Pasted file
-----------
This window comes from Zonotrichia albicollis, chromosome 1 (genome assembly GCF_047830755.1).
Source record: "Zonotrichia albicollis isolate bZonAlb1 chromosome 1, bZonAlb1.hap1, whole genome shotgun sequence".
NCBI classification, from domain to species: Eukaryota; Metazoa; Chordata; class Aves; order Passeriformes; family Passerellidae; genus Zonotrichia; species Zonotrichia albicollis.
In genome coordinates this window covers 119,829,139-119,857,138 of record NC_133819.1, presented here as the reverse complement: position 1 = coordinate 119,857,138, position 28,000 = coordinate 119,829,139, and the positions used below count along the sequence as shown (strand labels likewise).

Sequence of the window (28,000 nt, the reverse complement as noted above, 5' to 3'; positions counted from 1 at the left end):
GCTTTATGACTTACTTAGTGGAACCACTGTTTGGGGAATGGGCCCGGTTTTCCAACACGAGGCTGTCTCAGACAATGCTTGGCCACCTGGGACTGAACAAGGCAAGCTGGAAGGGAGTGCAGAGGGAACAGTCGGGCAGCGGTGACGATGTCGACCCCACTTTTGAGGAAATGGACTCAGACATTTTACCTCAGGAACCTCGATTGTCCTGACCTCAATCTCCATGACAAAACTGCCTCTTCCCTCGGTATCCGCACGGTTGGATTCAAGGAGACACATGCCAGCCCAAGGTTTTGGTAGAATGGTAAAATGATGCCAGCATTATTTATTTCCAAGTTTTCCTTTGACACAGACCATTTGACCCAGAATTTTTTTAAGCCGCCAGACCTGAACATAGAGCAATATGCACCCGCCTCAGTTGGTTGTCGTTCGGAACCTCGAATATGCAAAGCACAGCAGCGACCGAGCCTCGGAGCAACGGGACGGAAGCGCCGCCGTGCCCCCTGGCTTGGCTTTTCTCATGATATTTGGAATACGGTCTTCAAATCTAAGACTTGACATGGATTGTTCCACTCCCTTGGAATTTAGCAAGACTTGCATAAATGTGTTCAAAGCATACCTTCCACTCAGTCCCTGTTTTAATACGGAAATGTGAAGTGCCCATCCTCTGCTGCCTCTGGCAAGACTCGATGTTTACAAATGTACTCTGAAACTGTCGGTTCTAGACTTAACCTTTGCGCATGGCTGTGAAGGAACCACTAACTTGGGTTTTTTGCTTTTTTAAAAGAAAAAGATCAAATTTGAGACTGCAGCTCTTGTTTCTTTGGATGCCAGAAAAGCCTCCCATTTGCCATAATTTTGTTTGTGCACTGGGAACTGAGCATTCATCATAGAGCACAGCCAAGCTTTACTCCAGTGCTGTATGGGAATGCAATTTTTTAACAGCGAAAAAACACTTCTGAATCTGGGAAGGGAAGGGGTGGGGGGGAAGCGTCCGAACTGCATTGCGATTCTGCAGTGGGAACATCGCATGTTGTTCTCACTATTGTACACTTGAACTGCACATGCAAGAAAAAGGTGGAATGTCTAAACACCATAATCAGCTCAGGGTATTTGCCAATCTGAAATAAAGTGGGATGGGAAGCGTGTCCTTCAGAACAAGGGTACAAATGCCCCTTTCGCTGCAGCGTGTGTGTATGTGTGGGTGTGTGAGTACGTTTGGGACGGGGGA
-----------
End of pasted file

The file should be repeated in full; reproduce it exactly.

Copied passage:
This window comes from Zonotrichia albicollis, chromosome 1 (genome assembly GCF_047830755.1).
Source record: "Zonotrichia albicollis isolate bZonAlb1 chromosome 1, bZonAlb1.hap1, whole genome shotgun sequence".
NCBI classification, from domain to species: Eukaryota; Metazoa; Chordata; class Aves; order Passeriformes; family Passerellidae; genus Zonotrichia; species Zonotrichia albicollis.
In genome coordinates this window covers 119,829,139-119,857,138 of record NC_133819.1, presented here as the reverse complement: position 1 = coordinate 119,857,138, position 28,000 = coordinate 119,829,139, and the positions used below count along the sequence as shown (strand labels likewise).

Sequence of the window (28,000 nt, the reverse complement as noted above, 5' to 3'; positions counted from 1 at the left end):
GCTTTATGACTTACTTAGTGGAACCACTGTTTGGGGAATGGGCCCGGTTTTCCAACACGAGGCTGTCTCAGACAATGCTTGGCCACCTGGGACTGAACAAGGCAAGCTGGAAGGGAGTGCAGAGGGAACAGTCGGGCAGCGGTGACGATGTCGACCCCACTTTTGAGGAAATGGACTCAGACATTTTACCTCAGGAACCTCGATTGTCCTGACCTCAATCTCCATGACAAAACTGCCTCTTCCCTCGGTATCCGCACGGTTGGATTCAAGGAGACACATGCCAGCCCAAGGTTTTGGTAGAATGGTAAAATGATGCCAGCATTATTTATTTCCAAGTTTTCCTTTGACACAGACCATTTGACCCAGAATTTTTTTAAGCCGCCAGACCTGAACATAGAGCAATATGCACCCGCCTCAGTTGGTTGTCGTTCGGAACCTCGAATATGCAAAGCACAGCAGCGACCGAGCCTCGGAGCAACGGGACGGAAGCGCCGCCGTGCCCCCTGGCTTGGCTTTTCTCATGATATTTGGAATACGGTCTTCAAATCTAAGACTTGACATGGATTGTTCCACTCCCTTGGAATTTAGCAAGACTTGCATAAATGTGTTCAAAGCATACCTTCCACTCAGTCCCTGTTTTAATACGGAAATGTGAAGTGCCCATCCTCTGCTGCCTCTGGCAAGACTCGATGTTTACAAATGTACTCTGAAACTGTCGGTTCTAGACTTAACCTTTGCGCATGGCTGTGAAGGAACCACTAACTTGGGTTTTTTGCTTTTTTAAAAGAAAAAGATCAAATTTGAGACTGCAGCTCTTGTTTCTTTGGATGCCAGAAAAGCCTCCCATTTGCCATAATTTTGTTTGTGCACTGGGAACTGAGCATTCATCATAGAGCACAGCCAAGCTTTACTCCAGTGCTGTATGGGAATGCAATTTTTTAACAGCGAAAAAACACTTCTGAATCTGGGAAGGGAAGGGGTGGGGGGGAAGCGTCCGAACTGCATTGCGATTCTGCAGTGGGAACATCGCATGTTGTTCTCACTATTGTACACTTGAACTGCACATGCAAGAAAAAGGTGGAATGTCTAAACACCATAATCAGCTCAGGGTATTTGCCAATCTGAAATAAAGTGGGATGGGAAGCGTGTCCTTCAGAACAAGGGTACAAATGCCCCTTTCGCTGCAGCGTGTGTGTATGTGTGGGTGTGTGAGTACGTTTGGGACGGGGGA